Strategy calls compromised Alonso’s Spanish GP – Jonathan Neale

Fernando Alonso was compromised by strategy calls during the Spanish Grand Prix, according to Jonathan Neale - Credit: Octane Photographic Ltd

Jonathan Neale admitted that the calls made during the Spanish Grand Prix could have been better for Fernando Alonso, with the Spaniard having to settle for twelfth at the chequered flag having started seventh.

The McLaren Honda Formula 1 Team racer found himself pushed off the track at turn two on the opening lap by Williams Martini Racing driver Felipe Massa, but McLaren Technology Group COO Neale said it would have been harsh for the Brazilian to be punished for it.

“Fernando’s launch wasn’t bad,” said Neale to “He ran off wide in a tussle with Massa, but to be fair to Felipe, it looks like he was watching the cars coming back onto the circuit, so he certainly wasn’t going to be watching in his mirrors at that point.

“So he moved to the outside, and Fernando lost quite a bit of time, and ended up in 11th.”

The decision to pit Alonso early left him stuck behind Daniil Kvyat’s Scuderia Toro Rosso, and Neale believes they would not have done the pit stop then if they had known how difficult it was going to be pass the Russian.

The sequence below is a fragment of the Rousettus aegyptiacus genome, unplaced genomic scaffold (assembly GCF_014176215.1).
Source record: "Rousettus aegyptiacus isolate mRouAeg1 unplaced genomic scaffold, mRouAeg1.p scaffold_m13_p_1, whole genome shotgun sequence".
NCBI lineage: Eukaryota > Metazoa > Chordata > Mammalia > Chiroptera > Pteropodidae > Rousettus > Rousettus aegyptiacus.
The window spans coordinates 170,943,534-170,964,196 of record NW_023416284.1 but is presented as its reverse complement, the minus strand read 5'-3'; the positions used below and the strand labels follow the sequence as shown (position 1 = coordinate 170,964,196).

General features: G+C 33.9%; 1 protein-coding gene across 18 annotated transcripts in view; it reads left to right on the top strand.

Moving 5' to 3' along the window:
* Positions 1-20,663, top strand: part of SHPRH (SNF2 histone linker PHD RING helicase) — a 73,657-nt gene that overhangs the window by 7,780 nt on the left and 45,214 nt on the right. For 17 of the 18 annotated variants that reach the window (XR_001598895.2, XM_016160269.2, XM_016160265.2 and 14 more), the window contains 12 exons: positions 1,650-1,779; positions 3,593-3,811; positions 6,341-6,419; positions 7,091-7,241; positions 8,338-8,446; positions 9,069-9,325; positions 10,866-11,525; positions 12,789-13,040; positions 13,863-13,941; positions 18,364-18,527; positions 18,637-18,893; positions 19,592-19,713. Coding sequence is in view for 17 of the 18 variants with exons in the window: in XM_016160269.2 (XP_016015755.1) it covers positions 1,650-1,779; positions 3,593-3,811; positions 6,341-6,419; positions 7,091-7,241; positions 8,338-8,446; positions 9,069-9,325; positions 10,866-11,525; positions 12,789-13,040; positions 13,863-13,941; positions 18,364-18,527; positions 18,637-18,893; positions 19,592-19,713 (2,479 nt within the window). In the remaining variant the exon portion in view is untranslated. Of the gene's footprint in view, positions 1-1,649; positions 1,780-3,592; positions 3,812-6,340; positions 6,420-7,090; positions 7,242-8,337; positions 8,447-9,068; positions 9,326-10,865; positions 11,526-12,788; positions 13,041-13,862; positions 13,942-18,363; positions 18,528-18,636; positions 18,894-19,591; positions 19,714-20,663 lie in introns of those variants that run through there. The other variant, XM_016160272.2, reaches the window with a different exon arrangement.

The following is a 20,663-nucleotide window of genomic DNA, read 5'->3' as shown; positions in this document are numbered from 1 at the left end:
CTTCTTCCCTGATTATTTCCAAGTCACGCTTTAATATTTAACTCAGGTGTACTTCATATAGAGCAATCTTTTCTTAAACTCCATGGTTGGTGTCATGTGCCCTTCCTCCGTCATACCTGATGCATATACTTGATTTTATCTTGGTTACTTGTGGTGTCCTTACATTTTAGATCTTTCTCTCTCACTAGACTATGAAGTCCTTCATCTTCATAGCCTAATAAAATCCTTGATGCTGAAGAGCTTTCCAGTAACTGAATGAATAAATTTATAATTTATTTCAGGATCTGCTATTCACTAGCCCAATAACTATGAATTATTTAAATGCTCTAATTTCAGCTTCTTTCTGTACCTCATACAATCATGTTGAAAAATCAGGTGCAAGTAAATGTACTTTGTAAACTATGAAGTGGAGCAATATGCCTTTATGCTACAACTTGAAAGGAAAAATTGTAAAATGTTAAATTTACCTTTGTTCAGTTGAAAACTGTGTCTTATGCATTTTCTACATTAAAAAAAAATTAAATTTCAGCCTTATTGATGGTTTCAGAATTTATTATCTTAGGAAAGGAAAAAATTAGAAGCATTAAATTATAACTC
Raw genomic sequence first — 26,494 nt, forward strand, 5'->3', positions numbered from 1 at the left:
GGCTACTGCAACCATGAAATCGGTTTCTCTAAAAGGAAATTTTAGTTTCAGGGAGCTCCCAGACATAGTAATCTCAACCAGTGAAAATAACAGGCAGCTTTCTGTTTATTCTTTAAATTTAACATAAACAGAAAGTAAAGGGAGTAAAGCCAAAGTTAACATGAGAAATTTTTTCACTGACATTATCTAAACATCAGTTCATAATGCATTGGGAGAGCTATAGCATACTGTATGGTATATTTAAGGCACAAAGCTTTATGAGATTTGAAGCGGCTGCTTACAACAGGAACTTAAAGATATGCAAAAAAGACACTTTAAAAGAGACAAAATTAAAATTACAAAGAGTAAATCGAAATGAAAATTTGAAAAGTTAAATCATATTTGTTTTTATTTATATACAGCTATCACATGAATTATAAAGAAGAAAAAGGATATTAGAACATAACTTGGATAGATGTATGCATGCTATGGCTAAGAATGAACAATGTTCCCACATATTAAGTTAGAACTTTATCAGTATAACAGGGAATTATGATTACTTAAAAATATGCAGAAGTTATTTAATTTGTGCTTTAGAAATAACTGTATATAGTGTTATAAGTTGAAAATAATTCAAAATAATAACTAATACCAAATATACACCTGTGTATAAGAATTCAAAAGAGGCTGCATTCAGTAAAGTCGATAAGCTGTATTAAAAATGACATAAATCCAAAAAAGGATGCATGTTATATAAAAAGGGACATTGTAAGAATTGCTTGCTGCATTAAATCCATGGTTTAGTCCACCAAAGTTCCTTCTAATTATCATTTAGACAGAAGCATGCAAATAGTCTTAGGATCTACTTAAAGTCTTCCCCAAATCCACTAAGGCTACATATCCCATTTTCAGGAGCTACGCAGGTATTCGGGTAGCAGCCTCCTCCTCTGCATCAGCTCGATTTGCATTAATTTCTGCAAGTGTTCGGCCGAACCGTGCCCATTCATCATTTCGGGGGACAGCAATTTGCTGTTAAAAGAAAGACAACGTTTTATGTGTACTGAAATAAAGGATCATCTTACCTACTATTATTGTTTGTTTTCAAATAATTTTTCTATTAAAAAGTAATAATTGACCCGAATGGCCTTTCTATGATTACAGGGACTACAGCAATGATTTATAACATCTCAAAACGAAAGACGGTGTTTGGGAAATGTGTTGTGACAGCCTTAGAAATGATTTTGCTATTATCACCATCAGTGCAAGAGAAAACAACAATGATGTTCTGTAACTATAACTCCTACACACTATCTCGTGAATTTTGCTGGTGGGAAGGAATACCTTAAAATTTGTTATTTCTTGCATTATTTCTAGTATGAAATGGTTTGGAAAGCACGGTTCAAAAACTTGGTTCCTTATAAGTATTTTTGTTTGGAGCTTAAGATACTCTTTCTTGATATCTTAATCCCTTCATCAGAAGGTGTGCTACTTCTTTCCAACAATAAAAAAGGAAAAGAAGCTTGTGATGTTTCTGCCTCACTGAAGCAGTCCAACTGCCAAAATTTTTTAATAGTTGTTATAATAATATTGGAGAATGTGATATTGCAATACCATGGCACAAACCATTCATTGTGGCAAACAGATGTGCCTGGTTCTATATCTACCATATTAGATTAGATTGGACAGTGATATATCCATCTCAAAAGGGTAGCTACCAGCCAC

“Fernando had pace, he was quicker than the cars in front, but he couldn’t use it,” said Neale. “The strategy team made the decision to try the undercut.

“The problem with looking at race traces, when you can see the whole thing after it happened, it’s very much easier to say, ‘well if I’d known that.’ But at the time, that was the call.

“Then he got caught behind Kvyat. He had three or maybe four goes at him, but he couldn’t get by. I think the answer is we just didn’t have the straightline speed.

“Fernando could gain down the straight, get him into DRS contact, but then we’re so far down the straight you have to back off again. Kvyat was too fast for us.”

Alonso was then caught out by the timing of the Virtual Safety Car, ironically caused by team-mate Stoffel Vandoorne colliding with Massa at turn one, with the Spaniard having just pitted prior to its introduction, with others gaining time by being able to pit themselves under the VSC.

“We pitted Fernando to get him on a different tyre to get him out of that frustration, at which point we caused the safety car [with Vandoorne], at which point we lost more time,” said Neale.